WarnerMedia, Discovery announce merger
By The MixDex Wire Article may include affiliate links
News of the deal surfaced Sunday, May 16, 2021 and was officially announced Monday, May 17, 2021.
The $43 billion deal, which isn’t expected to close until mid-2022, means AT&T will mostly abandon the strategy of combining telecom with content driven business.
AT&T acquired what became WarnerMedia in 2018.
Now, AT&T appears to be returning to its roots by spinning off WarnerMedia and merging it with Discovery. The move will allow AT&T to focus on its broadband and wireless businesses, which have required heavy investments to upgrade to 5G and acquire key portions of the wireless spectrum.
In February 2021, AT&T announced it would spinoff its DirecTV, AT&T TV and U-verse video brands to a private equity group, another sign that it’s exiting the content business.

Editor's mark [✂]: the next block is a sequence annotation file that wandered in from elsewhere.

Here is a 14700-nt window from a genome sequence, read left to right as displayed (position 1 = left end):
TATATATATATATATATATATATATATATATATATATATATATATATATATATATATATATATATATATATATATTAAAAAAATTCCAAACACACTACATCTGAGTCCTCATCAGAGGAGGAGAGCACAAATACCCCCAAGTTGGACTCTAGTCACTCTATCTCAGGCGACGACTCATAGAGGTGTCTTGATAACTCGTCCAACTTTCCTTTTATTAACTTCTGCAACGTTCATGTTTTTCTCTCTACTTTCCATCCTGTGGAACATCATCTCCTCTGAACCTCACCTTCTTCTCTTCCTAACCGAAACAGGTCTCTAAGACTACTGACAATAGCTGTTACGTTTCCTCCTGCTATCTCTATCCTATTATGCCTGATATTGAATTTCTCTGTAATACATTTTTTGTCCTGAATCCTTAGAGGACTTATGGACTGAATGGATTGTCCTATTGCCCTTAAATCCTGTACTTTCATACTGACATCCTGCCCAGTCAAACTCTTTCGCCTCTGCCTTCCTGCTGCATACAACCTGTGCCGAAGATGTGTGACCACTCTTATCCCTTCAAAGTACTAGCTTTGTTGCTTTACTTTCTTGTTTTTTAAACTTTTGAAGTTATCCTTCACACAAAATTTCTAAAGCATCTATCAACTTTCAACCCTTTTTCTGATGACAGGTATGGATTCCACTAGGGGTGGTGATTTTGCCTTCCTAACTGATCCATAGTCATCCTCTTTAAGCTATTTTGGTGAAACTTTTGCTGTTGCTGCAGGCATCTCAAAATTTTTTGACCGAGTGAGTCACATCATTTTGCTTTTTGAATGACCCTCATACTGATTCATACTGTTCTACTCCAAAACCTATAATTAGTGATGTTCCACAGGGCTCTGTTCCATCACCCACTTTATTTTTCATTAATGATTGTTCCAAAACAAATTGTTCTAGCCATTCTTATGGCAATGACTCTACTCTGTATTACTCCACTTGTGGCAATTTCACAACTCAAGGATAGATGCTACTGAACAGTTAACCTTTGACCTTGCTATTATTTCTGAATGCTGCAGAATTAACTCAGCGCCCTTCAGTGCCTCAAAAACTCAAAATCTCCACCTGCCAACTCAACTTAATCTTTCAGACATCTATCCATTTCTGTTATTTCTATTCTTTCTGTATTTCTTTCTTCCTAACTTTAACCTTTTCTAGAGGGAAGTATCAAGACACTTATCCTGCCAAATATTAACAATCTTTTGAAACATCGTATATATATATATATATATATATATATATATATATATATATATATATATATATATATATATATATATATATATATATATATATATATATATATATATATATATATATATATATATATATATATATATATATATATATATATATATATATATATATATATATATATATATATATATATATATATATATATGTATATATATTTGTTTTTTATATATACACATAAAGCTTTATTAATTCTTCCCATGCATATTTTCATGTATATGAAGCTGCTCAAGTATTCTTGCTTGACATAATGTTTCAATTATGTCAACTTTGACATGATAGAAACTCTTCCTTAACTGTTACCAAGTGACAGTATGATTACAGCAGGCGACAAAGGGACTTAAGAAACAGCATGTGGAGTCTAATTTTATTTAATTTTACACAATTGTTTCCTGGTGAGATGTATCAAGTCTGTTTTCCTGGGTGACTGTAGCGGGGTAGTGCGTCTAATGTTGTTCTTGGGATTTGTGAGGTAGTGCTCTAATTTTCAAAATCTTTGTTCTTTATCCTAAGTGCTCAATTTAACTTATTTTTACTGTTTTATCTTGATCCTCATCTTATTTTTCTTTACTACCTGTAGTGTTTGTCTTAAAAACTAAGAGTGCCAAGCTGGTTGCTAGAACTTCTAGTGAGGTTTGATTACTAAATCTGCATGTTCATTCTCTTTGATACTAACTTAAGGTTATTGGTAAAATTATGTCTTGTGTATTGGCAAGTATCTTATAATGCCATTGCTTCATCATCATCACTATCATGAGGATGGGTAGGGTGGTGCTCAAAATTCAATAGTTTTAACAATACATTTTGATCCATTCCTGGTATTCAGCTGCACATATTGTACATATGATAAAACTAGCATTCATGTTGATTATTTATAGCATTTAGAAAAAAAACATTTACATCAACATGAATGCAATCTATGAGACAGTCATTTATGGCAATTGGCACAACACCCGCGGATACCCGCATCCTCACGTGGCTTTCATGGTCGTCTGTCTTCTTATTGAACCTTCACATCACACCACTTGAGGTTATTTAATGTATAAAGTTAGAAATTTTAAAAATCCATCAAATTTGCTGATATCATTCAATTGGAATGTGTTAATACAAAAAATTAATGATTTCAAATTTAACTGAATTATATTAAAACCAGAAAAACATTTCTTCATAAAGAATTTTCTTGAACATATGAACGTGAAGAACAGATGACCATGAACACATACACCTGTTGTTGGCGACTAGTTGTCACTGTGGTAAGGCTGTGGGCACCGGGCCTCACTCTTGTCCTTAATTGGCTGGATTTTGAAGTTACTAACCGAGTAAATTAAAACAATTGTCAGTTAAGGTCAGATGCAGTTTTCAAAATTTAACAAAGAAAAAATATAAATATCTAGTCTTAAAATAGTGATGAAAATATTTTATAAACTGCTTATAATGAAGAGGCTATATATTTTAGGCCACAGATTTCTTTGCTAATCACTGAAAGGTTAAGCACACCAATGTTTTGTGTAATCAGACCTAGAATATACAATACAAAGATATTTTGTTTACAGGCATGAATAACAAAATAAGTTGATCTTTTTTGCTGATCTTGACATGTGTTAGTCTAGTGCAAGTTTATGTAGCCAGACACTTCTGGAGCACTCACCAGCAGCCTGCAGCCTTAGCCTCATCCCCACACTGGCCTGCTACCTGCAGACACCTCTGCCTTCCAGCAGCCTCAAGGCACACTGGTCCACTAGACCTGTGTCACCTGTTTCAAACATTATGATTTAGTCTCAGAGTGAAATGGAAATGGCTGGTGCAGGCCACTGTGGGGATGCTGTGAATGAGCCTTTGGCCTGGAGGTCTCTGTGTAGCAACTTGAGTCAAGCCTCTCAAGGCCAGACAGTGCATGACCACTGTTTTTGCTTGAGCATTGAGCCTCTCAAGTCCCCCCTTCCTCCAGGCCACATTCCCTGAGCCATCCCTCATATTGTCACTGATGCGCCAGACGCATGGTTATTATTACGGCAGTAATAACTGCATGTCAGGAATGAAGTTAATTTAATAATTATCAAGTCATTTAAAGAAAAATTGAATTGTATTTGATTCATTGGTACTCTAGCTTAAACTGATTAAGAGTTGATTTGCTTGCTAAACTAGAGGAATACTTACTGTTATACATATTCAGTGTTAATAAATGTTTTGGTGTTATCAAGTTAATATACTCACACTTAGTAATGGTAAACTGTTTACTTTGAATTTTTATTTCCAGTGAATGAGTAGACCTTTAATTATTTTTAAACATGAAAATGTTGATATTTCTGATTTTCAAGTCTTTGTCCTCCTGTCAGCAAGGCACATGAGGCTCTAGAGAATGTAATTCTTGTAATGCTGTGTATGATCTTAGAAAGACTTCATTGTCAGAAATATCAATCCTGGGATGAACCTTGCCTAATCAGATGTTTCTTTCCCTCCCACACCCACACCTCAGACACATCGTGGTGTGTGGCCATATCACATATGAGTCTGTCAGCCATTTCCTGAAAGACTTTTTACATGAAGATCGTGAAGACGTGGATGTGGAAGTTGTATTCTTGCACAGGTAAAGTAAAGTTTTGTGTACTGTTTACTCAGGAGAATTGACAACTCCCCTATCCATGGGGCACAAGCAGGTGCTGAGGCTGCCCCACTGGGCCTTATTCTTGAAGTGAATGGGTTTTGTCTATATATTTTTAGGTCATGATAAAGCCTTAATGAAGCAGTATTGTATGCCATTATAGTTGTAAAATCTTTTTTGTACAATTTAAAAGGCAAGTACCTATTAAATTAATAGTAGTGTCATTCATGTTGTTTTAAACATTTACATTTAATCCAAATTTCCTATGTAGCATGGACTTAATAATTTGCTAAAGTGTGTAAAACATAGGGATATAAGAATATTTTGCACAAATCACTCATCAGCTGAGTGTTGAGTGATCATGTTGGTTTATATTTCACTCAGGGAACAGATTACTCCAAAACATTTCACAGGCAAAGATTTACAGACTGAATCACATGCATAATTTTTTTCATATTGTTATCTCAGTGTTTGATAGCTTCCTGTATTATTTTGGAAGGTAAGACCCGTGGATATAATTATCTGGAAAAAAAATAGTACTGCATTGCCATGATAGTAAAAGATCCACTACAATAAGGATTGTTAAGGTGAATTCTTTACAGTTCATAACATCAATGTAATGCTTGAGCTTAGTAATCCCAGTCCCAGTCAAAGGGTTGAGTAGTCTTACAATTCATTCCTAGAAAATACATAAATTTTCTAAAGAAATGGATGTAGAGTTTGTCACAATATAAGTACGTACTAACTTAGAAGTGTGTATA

Discovery, meanwhile, acquired Scripps Networks Interactive in 2017, a deal that included HGTV and Food Network, which were combined with its existing networks OWN, Discovery Channel and other prominent cable and digital brands.
In January 2021, Discovery launched Discovery+, a streaming platform that culls content from across all of its properties with original programming mixed in.
WarnerMedia, meanwhile, has its own streamer, HBO Max, launched in August 2020, that features film, TV and original content from some of the biggest names in entertainment, including Warner Bros. and its namesake premium network.
Although no specific plans have been announced, it appears the new company will aiming to leverage the power of the services to take on rivals Netflix and Disney+. It’s not clear if that could include merging the two services or bundling them.
While Netflix remains its own entity and invests billions in original content and licensing other TV shows and movies, Disney+ is able to draw on its own film and TV library as well as those it acquired when it bought most of 21st Century Fox’s assets.
Earlier in 2021, broadband and wireless rival Verizon announced it would sell AOL and Yahoo!, two businesses it had acquired in a similar strategy of attempting to own both content and the distribution channels it flows over.